With new home construction running at record levels, a shortage of bricklayers in Western Australia is causing long delays in building and putting home builders at risk of being forced to deal with shonky tradespeople, media reports suggest.

A report on Channel Nine’s Today show indicated that while a record 30,000 odd new homes throughout the state of Western Australia are being approved for construction per year, there are only five thousand bricklayers to build them. This situation is not only causing significant delays in construction but is also attracting dodgy tradespeople to an industry where those who can lay 1,000 bricks at roughly two dollars per brick are able to earn $2,000 daily.

Master Builders Association of Western Australia executive director Mike McLean said the state’s home building boom has put enormous pressure on the bricklaying trade, especially given the status of double brick as the predominate form of construction within the state.

“At times, that can cause several weeks’ delay in order to provide continuity of work for the builders, which is causing some backlogs with the following trades such as roof carpenters, roof tilers and the plasterers,” McLean said.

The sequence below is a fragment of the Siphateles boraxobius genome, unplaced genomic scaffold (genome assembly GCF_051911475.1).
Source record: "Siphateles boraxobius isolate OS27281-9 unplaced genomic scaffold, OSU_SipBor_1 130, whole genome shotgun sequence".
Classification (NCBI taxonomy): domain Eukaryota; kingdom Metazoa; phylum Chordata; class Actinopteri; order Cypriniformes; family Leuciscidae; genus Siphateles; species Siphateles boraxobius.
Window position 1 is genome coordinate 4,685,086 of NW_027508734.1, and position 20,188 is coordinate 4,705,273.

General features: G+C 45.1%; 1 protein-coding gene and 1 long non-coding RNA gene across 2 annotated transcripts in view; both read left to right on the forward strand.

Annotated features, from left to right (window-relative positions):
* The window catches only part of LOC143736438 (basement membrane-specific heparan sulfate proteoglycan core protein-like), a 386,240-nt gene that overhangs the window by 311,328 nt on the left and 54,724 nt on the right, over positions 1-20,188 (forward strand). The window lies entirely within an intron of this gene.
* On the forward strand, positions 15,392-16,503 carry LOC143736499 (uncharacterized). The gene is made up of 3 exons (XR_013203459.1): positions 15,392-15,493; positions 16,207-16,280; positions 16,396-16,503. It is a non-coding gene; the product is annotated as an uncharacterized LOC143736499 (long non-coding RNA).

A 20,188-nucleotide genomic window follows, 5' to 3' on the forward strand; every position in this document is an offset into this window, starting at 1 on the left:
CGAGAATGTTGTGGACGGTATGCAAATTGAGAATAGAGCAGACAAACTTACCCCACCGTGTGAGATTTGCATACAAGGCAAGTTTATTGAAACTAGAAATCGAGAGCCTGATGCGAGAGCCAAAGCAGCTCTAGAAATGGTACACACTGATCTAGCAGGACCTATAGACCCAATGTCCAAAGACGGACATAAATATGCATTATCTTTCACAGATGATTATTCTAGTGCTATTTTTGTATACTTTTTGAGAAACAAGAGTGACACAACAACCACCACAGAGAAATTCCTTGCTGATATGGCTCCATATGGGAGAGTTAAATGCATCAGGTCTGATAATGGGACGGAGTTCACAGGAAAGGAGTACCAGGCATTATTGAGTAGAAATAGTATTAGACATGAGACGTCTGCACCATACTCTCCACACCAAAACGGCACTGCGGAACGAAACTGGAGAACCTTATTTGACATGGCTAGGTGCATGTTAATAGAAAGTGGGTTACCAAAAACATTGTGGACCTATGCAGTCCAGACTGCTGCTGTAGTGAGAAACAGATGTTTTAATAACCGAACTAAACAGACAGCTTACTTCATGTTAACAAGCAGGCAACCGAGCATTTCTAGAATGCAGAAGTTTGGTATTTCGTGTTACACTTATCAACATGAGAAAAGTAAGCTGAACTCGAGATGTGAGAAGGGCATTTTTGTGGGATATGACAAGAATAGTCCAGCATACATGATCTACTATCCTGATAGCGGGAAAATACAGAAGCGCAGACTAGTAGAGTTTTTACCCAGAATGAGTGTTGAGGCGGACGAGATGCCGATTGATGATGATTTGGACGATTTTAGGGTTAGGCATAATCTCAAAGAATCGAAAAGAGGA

Bricklayer Miram Vrabeli said many in the industry were frustrated with rouge workers who were giving the sector a bad name.

Vrabeli said poor bricklaying may not be readily apparent to the naked eye but can result in several problems, including the work not being level on the top (inhibiting the ability of carpenters to erect a good roof) and other problems with waterproofing which are not picked up until down the track when the home has been handed over and maintenance issues arise, necessitating costly repair jobs.

“You hear about these guys, they’ll be coming in and getting inflated rates and stuff like this,” Vrabeli said. “The regular guys find ourselves coming through and cleaning up their mistakes.”

“You just feel bad for the owners as well. You can see it and it’s just not right.”

McLean said a licence to offer bricklaying services was not compulsory in the state and that responsibility lay on the shoulders of the registered builder to hire properly trained bricklayers.

The best thing consumers can do to avoid trouble, he noted, is to hire a registered builder whom they trust.